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Life Health > Life Insurance

Chuck Layman: The Problem-Solver

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The apple doesn’t fall far from the tree for Chuck Layman. It never has. His daughter, Alicia Lewis, works with him in his firm, and Layman’s father was also in the insurance business. “He worked for Prudential and when I was a teenager I used to watch how the people in our community respected my dad,” Layman says. “We lived a comfortable lifestyle and took vacations when we wanted and I kind of liked that. It was around that time I made a decision to follow in my dad’s footsteps.”

Layman got his start in the business in 1976 after earning his life insurance license and says, even after 36 years he has no regrets. “It was the best thing I ever did. I totally love what I do. I doubt if I will ever completely retire because I love what I do.”

Mostly, he loves working with the people of his Northern Colorado town. He loves helping them solve financial problems and tamping down any fears or confusion they might have. “The two main things I hear from people is that they’re afraid of losing money in the market because of the volatility and they’re worried about outliving their income.”

While Layman provides annuities as a safeguard for the volatility, he’s not an annuity-only advisor. “I’m not saying that people should have all their money in an annuity, but I also believe that when you show people how it will fit into their planning process of giving them a complete diversified plan as a safety net, they love it.”

He loves to get in front of the clients as often as possible. One of his favorite ways to interact with prospects is through educational programs. Some people call them “seminars,” Layman says, but he looks at them as educational programs. “We do two every five weeks.” It’s a way for him to educate people and break down any myths or preconceived notions prospects might have heard about annuities and other safe products from the mainstream media.

Layman lives by the personal touch with clients. It’s not enough to just send out a reminder note a few times a year. He says that won’t do with the relationships he’s built up over the decades with these clients. He’s grown up with these people. They’ve formed bonds so when special occasions occur, Layman sends them that personal reminder:  “Hey, happy anniversary,” or whatever the occasion might be.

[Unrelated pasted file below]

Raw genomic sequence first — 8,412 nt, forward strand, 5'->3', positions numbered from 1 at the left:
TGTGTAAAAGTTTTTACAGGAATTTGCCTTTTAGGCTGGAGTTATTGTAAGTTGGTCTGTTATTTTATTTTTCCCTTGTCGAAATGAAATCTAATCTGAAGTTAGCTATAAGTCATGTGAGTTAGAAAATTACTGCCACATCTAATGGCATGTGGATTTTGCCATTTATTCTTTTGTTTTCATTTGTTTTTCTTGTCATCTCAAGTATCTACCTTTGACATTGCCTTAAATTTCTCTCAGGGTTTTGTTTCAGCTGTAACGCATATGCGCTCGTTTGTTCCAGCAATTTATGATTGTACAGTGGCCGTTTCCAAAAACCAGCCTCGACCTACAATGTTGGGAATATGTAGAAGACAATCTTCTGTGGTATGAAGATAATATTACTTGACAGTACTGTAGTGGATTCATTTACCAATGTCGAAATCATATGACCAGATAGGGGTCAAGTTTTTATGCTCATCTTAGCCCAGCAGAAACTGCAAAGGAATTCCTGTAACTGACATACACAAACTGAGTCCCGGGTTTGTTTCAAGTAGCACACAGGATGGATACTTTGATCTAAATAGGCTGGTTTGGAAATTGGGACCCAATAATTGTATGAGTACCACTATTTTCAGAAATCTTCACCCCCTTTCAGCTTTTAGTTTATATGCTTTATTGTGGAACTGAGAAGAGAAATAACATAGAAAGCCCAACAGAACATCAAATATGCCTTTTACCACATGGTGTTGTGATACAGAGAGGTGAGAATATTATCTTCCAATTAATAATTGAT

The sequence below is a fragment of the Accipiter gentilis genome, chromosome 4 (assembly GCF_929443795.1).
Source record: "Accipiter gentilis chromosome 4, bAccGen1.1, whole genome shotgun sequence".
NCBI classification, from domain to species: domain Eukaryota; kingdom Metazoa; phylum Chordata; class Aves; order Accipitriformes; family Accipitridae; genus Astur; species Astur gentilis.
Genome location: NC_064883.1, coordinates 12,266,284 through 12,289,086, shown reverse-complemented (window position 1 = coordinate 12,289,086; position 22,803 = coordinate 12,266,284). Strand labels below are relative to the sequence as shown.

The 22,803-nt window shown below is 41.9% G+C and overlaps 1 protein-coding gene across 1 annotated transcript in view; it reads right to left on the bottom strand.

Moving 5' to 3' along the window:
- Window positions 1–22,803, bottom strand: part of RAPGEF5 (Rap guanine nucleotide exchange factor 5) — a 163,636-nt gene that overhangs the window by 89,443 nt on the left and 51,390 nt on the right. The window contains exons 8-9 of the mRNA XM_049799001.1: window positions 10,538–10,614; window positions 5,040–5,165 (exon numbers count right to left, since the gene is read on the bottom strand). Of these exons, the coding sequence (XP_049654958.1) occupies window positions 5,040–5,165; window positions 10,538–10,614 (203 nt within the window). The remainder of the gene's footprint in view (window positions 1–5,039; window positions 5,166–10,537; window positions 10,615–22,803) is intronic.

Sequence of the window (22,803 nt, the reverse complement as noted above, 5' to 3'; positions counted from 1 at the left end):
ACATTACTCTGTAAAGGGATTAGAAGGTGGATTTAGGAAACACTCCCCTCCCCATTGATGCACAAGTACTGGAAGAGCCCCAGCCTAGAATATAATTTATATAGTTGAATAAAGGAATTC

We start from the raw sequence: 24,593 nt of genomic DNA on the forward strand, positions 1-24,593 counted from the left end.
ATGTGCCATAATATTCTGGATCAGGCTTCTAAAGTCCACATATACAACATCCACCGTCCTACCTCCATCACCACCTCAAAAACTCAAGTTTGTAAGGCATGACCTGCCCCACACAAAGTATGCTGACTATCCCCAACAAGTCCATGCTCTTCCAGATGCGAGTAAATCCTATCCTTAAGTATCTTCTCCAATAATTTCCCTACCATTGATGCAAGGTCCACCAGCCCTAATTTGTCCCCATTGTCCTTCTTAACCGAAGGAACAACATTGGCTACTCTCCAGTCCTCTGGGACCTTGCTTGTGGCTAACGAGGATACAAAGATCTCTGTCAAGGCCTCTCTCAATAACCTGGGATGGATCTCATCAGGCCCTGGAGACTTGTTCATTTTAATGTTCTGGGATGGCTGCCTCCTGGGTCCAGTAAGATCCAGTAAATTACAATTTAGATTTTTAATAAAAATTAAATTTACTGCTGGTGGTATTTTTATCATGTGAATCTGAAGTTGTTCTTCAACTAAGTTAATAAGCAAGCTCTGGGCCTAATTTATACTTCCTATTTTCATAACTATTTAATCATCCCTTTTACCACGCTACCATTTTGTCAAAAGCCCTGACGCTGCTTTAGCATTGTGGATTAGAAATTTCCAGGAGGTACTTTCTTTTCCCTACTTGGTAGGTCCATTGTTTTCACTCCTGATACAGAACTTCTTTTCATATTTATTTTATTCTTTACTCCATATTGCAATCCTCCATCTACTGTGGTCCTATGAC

And he’ll send a reminder about their finances as well, asking if they want to come into the office or have a telephone conference. He says it’s amazing how many people will walk through the door, people with long-standing relationships, and they’ll be looking for new products due to the seeds that Layman has planted.

Yet Layman realizes that he cannot do it all for his clients. Therefore, this year he added a health-care specialist to his team. “We’re specialists in income planning and asset preservation,” he says. “But we can’t be a jack of all trades, so we have brought somebody into our office that can help the people to understand what the [PPACA] legislation means and what’s to come in the future for health care.”

More recently, he’s broken into radio to reach a larger audience. Initially, he joined the airwaves to help with branding the business. It got another foot in the door so that when someone did receive a piece of mail from Layman, they were already familiar with him from the radio show. But since the show’s more humble beginnings, it’s become more than just a branding vehicle, developing into one of the firm’s major marketing tools, along with workshops and client referrals.

The final piece of the business that gives it that family feel is Layman’s dedication to community involvement. Every year the firm is deeply involved with the local food bank. They have an interesting twist on how to get food to needy families. The firm rents out an old movie theater and shows classic black-and-white films. The movie and popcorn are free. All audiences have to do is bring canned goods for donation.

The latest community project is one that has been special to Layman and to the community. “We’ve been working on care packages for our soldiers in Afghanistan.” He says it started with doing it for clients of his who have children, grandchildren, nephew, nieces, whatever, in the armed forces. It’s grown to the point that most recently they shipped out 30 packages to soldiers, with all the goods donated by the community.

Layman says there’s one more secret to the firm’s success. “I don’t work Fridays anymore. I’m done. You know, I’m 58 years old. I’ve been doing this for 36 years, and if I can’t get it done in four days, I shouldn’t be in the business.”

For practice management tips from other top advisors, see SMA’s 2012 Advisor of the Year Finalists.


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